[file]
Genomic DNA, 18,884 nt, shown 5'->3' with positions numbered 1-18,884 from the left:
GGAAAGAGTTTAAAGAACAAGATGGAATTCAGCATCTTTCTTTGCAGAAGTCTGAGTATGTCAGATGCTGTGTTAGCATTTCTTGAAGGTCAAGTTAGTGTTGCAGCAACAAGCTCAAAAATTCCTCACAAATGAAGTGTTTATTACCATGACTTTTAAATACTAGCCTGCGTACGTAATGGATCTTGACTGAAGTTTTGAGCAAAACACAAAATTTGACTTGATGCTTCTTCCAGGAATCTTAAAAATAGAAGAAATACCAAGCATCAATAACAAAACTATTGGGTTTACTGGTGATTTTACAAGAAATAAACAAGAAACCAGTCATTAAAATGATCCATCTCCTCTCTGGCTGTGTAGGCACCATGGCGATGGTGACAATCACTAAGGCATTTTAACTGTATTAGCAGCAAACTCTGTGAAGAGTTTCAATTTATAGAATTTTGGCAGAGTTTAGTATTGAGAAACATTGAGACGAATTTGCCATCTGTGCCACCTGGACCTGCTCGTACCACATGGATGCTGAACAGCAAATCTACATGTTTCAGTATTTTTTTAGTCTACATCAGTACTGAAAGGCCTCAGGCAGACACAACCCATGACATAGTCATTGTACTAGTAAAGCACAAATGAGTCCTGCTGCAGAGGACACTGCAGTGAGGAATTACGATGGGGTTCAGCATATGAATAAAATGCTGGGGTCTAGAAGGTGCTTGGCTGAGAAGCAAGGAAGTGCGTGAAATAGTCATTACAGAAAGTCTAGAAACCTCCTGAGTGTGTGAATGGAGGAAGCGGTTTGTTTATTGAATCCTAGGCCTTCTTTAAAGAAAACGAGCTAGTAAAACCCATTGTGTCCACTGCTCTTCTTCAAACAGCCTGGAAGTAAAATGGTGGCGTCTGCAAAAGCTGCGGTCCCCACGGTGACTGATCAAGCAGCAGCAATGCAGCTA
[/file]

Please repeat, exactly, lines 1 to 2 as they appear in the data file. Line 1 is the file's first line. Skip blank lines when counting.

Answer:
Genomic DNA, 18,884 nt, shown 5'->3' with positions numbered 1-18,884 from the left:
GGAAAGAGTTTAAAGAACAAGATGGAATTCAGCATCTTTCTTTGCAGAAGTCTGAGTATGTCAGATGCTGTGTTAGCATTTCTTGAAGGTCAAGTTAGTGTTGCAGCAACAAGCTCAAAAATTCCTCACAAATGAAGTGTTTATTACCATGACTTTTAAATACTAGCCTGCGTACGTAATGGATCTTGACTGAAGTTTTGAGCAAAACACAAAATTTGACTTGATGCTTCTTCCAGGAATCTTAAAAATAGAAGAAATACCAAGCATCAATAACAAAACTATTGGGTTTACTGGTGATTTTACAAGAAATAAACAAGAAACCAGTCATTAAAATGATCCATCTCCTCTCTGGCTGTGTAGGCACCATGGCGATGGTGACAATCACTAAGGCATTTTAACTGTATTAGCAGCAAACTCTGTGAAGAGTTTCAATTTATAGAATTTTGGCAGAGTTTAGTATTGAGAAACATTGAGACGAATTTGCCATCTGTGCCACCTGGACCTGCTCGTACCACATGGATGCTGAACAGCAAATCTACATGTTTCAGTATTTTTTTAGTCTACATCAGTACTGAAAGGCCTCAGGCAGACACAACCCATGACATAGTCATTGTACTAGTAAAGCACAAATGAGTCCTGCTGCAGAGGACACTGCAGTGAGGAATTACGATGGGGTTCAGCATATGAATAAAATGCTGGGGTCTAGAAGGTGCTTGGCTGAGAAGCAAGGAAGTGCGTGAAATAGTCATTACAGAAAGTCTAGAAACCTCCTGAGTGTGTGAATGGAGGAAGCGGTTTGTTTATTGAATCCTAGGCCTTCTTTAAAGAAAACGAGCTAGTAAAACCCATTGTGTCCACTGCTCTTCTTCAAACAGCCTGGAAGTAAAATGGTGGCGTCTGCAAAAGCTGCGGTCCCCACGGTGACTGATCAAGCAGCAGCAATGCAGCTA